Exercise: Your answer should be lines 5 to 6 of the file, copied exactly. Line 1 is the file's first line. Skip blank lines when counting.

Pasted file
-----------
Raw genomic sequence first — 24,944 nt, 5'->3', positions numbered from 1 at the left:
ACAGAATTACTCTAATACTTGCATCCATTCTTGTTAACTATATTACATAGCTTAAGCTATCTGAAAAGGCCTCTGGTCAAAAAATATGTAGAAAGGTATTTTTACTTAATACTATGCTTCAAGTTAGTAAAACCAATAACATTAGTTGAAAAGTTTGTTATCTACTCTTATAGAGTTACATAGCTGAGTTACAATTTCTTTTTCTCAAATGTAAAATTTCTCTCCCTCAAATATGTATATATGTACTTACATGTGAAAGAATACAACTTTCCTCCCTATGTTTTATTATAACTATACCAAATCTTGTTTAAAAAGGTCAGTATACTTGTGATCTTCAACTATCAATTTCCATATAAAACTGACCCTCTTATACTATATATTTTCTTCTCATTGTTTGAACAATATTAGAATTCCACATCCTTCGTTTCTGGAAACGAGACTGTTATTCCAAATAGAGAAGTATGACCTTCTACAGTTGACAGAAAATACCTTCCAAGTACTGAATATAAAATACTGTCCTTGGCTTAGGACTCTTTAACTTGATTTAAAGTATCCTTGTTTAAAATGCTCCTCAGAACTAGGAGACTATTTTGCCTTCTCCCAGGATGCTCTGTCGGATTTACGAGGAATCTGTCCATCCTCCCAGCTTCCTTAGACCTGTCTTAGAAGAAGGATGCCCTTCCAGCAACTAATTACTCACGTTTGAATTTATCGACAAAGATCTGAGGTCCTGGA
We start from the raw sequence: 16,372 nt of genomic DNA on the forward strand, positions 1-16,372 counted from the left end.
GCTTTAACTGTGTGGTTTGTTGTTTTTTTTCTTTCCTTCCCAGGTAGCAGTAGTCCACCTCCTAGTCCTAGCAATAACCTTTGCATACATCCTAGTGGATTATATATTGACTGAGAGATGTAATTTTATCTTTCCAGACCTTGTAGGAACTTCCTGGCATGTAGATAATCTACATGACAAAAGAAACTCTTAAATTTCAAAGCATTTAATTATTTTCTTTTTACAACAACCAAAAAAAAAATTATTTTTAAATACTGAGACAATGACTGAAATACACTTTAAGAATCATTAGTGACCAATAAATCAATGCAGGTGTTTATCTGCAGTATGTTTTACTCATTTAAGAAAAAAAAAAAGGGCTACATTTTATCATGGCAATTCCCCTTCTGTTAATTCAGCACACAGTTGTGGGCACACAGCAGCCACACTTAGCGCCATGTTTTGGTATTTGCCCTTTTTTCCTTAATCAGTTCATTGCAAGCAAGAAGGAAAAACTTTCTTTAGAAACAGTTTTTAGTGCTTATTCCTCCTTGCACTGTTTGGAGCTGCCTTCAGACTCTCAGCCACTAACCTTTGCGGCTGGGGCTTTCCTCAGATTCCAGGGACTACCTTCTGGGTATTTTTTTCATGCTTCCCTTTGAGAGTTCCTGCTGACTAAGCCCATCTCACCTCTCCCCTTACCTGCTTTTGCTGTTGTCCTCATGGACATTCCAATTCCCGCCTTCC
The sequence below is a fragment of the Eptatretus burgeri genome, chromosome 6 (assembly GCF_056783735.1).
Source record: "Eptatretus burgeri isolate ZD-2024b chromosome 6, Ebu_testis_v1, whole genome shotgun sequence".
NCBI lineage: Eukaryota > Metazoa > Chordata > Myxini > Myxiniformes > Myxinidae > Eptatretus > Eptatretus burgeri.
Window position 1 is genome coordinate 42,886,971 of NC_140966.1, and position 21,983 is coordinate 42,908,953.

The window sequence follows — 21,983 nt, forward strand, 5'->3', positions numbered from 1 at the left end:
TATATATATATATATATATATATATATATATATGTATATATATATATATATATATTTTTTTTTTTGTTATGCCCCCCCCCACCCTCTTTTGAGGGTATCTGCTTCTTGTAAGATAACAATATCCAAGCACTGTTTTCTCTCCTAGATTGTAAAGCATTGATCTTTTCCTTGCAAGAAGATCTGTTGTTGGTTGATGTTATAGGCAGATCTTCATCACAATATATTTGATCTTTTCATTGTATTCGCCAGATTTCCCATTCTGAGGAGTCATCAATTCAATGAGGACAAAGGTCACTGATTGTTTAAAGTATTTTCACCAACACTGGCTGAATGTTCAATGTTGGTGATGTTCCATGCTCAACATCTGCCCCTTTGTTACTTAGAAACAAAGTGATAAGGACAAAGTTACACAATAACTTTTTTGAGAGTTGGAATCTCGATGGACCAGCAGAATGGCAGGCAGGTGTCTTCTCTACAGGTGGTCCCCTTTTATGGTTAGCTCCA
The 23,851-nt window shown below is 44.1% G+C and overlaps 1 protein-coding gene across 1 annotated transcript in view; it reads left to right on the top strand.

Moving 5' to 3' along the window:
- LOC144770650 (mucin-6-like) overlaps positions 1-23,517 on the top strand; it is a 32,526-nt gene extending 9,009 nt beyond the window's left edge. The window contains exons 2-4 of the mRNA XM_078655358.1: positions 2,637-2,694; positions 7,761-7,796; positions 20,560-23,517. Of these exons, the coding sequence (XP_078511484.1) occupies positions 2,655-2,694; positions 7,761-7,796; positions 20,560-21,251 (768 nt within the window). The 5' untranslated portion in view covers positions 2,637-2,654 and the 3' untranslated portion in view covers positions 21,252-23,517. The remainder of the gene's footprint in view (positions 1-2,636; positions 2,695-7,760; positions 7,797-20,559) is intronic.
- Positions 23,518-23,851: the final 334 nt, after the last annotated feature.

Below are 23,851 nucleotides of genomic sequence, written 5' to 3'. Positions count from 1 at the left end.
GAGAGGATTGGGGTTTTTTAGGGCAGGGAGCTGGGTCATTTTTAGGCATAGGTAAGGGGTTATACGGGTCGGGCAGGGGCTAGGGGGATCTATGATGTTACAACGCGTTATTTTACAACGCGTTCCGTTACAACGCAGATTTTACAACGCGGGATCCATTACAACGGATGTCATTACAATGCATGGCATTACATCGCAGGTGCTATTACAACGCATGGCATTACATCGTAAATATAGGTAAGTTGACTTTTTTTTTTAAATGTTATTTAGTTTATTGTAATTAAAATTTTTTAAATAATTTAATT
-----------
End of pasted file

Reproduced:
The sequence below is a fragment of the Eptatretus burgeri genome, chromosome 6 (assembly GCF_056783735.1).
Source record: "Eptatretus burgeri isolate ZD-2024b chromosome 6, Ebu_testis_v1, whole genome shotgun sequence".